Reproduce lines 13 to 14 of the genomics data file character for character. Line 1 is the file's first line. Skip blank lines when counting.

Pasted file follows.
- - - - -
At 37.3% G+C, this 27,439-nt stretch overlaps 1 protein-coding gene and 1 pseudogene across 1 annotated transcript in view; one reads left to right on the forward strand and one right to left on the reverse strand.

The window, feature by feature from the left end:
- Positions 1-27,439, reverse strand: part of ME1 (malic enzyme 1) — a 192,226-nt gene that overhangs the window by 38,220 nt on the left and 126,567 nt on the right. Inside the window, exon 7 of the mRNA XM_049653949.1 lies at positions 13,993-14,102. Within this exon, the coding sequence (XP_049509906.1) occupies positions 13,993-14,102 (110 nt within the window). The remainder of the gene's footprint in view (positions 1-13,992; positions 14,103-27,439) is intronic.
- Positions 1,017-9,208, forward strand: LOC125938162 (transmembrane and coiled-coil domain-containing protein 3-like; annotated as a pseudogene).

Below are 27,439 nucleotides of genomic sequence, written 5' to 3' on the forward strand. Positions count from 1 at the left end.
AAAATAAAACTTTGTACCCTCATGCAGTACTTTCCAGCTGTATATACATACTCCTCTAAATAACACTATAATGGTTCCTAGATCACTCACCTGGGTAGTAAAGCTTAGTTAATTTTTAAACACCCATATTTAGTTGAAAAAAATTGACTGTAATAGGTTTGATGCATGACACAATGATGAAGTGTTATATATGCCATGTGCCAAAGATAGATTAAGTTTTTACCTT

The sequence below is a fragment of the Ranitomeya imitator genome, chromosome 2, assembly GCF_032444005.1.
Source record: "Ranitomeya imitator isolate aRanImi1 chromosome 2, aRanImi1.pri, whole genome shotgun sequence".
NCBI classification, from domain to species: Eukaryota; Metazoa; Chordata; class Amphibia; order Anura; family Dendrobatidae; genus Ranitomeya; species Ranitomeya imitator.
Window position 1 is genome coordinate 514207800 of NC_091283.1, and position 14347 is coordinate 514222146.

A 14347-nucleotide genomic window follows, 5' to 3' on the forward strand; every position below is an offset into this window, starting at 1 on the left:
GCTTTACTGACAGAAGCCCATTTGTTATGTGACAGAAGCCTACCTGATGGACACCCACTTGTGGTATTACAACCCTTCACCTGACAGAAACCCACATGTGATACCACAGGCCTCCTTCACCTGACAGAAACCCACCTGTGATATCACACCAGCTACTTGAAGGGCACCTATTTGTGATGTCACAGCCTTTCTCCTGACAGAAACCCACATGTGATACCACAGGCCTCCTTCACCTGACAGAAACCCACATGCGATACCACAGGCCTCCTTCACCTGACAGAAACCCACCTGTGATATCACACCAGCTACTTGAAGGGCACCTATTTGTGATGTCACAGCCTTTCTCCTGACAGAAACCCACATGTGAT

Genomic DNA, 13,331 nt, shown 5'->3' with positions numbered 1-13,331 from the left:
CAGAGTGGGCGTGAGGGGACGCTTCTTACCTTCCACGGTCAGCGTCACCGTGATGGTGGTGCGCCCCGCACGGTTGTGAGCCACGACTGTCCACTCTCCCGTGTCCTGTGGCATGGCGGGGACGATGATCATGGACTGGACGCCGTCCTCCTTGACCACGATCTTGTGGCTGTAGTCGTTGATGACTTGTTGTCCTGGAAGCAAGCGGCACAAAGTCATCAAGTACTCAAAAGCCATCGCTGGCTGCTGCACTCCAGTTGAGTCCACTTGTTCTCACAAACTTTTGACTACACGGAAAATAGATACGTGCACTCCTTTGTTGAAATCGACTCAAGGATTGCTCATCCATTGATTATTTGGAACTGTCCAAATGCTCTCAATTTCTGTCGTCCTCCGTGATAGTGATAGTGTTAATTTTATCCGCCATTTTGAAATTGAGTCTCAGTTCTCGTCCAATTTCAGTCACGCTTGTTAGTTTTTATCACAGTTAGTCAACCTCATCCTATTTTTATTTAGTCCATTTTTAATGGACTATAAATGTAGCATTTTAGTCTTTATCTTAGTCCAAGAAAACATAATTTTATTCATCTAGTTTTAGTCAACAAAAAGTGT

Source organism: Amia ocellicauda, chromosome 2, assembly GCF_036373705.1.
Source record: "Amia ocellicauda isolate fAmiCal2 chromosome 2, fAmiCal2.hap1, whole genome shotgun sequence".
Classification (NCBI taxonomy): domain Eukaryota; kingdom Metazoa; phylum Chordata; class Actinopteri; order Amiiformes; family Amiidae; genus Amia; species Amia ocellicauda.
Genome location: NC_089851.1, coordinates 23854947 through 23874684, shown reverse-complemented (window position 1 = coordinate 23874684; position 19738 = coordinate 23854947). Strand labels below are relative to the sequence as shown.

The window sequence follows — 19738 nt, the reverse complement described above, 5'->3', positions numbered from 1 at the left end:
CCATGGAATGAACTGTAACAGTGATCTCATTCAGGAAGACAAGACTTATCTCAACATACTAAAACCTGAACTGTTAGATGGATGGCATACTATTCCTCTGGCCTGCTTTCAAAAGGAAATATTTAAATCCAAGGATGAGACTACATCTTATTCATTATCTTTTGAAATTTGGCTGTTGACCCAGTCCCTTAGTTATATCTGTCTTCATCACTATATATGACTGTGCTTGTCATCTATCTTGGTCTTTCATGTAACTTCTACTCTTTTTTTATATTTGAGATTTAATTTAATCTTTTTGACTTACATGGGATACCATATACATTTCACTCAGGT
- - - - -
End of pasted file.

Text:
Genomic DNA, 13,331 nt, shown 5'->3' with positions numbered 1-13,331 from the left:
CAGAGTGGGCGTGAGGGGACGCTTCTTACCTTCCACGGTCAGCGTCACCGTGATGGTGGTGCGCCCCGCACGGTTGTGAGCCACGACTGTCCACTCTCCCGTGTCCTGTGGCATGGCGGGGACGATGATCATGGACTGGACGCCGTCCTCCTTGACCACGATCTTGTGGCTGTAGTCGTTGATGACTTGTTGTCCTGGAAGCAAGCGGCACAAAGTCATCAAGTACTCAAAAGCCATCGCTGGCTGCTGCACTCCAGTTGAGTCCACTTGTTCTCACAAACTTTTGACTACACGGAAAATAGATACGTGCACTCCTTTGTTGAAATCGACTCAAGGATTGCTCATCCATTGATTATTTGGAACTGTCCAAATGCTCTCAATTTCTGTCGTCCTCCGTGATAGTGATAGTGTTAATTTTATCCGCCATTTTGAAATTGAGTCTCAGTTCTCGTCCAATTTCAGTCACGCTTGTTAGTTTTTATCACAGTTAGTCAACCTCATCCTATTTTTATTTAGTCCATTTTTAATGGACTATAAATGTAGCATTTTAGTCTTTATCTTAGTCCAAGAAAACATAATTTTATTCATCTAGTTTTAGTCAACAAAAAGTGT